FPE Researcher Ali Tohidi Receives IAFSS Best Thesis Award

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Ali Tohidi, a Postdoctoral Scholar in the Department of Fire Protection Engineering, has recently been honored with the International Association for Fire Safety Science (IAFSS) 2017 Best Thesis Award for the Americas. Tohidi, who joined FPE after completing his PhD at Clemsen University in 2016, is one of three applicants and the only one in the Americas, to receive this award. Recipients will receive a plaque, a grant of $2,000 to cover travel costs related to the recipient’s attendance at the 12th Annual IAFSS Symposium in Lund, Sweden, and free registration for the Symposium. According to IAFSS, his dissertation entitled, Experimental and Numerical Modeling of Wildfire Spread via Fire Spotting, makes "significant contributions to wildland fire science by improving the current understanding of firebrand transport during wildland fires."

Tohidi is currently working with FPE Associate Professor Michael Gollner and his group on the generation, transport and ignition by firebrands in the Wildland-Urban Interface, in addition to related problems in fluid mechanics.


Wildfire spread via fire spotting phenomenon has three major stages, namely formation and break-off of firebrands from vegetative structures, lofting and transport of them through the ambient velocity field, and finally deposition of firebrands upon landing and ignition of spot fires. This dissertation develops novel models in different areas related to fire spotting phenomenon and integrates them to improve understanding of the firebrand flight through a multiphysics model. In this regard, a mechanical break-off model for the formation of cylindrical firebrands from coniferous trees is proposed; And by geometric scaling analysis, it is shown that the firebrand surface area scales on the mass raised to the 2/3rds power. By applying a non-linear regression model to the available experimental data on firebrands, a predictive statistical model for estimating mass and shape distribution of firebrands is proposed, that can be used as realistic input into the current fire spotting models. Further, the aerodynamic behavior of the cylindrical firebrands is characterized by conducting free-fall experiments where it is shown that the governing equations of the transport are highly sensitive to the initial conditions of the release. On this matter, near field dynamics of highly buoyant bent-over plumes are thoroughly characterized and, it is shown, analytically, that the steep trajectories of wildfire plumes necessitate for the inclusion of the boundary layer shearing effects in the mathematical models of the velocity field. Moreover, for the first time, the most extensive large scale wind tunnel experiments of the lofting and downwind transport of non-combusting model firebrands is conducted. It is found that the normalized landing location of firebrands with their maximum rise height have similar probability density functions (PDF) regardless of the aspect ratio. This implies that unlike previous studies the lofting and transport cannot be decoupled. Given the wind tunnel experiment results, a highly scalable coupled stochastic parametric model for firebrand flight is developed by synthesizing OpenFOAM and MATLAB solutions. This model couples the fine resolution time-varying Large Eddy Simulation (LES) resolved velocity field of the jets/plumes in non-uniform cross-flow boundary layers with the fully deterministic 3D 6-D.O.F. firebrand transport model. Comparisons between the experiments and corresponding numerical simulations with this model show very good agreement in estimating the average statistics of the flight. Also, it is shown that the transport equations are highly sensitive to the spatial and temporal variations in the ambient velocity field.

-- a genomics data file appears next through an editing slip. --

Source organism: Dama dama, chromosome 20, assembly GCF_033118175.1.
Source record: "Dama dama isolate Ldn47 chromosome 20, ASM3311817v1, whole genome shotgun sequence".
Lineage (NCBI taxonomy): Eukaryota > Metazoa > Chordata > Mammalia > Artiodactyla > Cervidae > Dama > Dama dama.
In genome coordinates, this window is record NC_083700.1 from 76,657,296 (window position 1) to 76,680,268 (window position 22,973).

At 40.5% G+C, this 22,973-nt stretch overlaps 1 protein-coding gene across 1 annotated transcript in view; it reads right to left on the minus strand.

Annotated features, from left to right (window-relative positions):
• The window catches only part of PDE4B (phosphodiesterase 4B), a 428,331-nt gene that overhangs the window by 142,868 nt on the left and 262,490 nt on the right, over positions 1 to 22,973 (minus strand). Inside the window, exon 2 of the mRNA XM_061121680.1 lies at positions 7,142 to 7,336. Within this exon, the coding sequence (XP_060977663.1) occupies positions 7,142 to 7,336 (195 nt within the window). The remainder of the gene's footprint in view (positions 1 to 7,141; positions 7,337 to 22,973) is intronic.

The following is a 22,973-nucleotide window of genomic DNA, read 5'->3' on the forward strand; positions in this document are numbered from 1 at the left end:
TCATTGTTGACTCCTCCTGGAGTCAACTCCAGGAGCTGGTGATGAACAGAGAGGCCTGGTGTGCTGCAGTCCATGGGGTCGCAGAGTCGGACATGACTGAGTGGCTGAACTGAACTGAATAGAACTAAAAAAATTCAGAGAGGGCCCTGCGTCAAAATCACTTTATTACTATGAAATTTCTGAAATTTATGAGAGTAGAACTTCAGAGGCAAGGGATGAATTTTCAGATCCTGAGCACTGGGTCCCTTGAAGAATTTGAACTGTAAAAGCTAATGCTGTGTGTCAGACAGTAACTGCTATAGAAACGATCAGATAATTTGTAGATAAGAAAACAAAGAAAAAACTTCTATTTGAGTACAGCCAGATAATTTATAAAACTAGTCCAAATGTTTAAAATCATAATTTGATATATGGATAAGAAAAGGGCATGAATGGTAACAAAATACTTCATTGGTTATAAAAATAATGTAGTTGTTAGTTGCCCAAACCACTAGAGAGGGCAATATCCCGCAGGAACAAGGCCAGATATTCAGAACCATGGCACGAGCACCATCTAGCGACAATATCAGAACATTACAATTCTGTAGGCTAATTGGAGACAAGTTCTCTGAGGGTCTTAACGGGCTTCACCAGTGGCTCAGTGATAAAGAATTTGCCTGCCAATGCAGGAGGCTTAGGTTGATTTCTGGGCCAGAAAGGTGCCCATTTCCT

Published April 5, 2017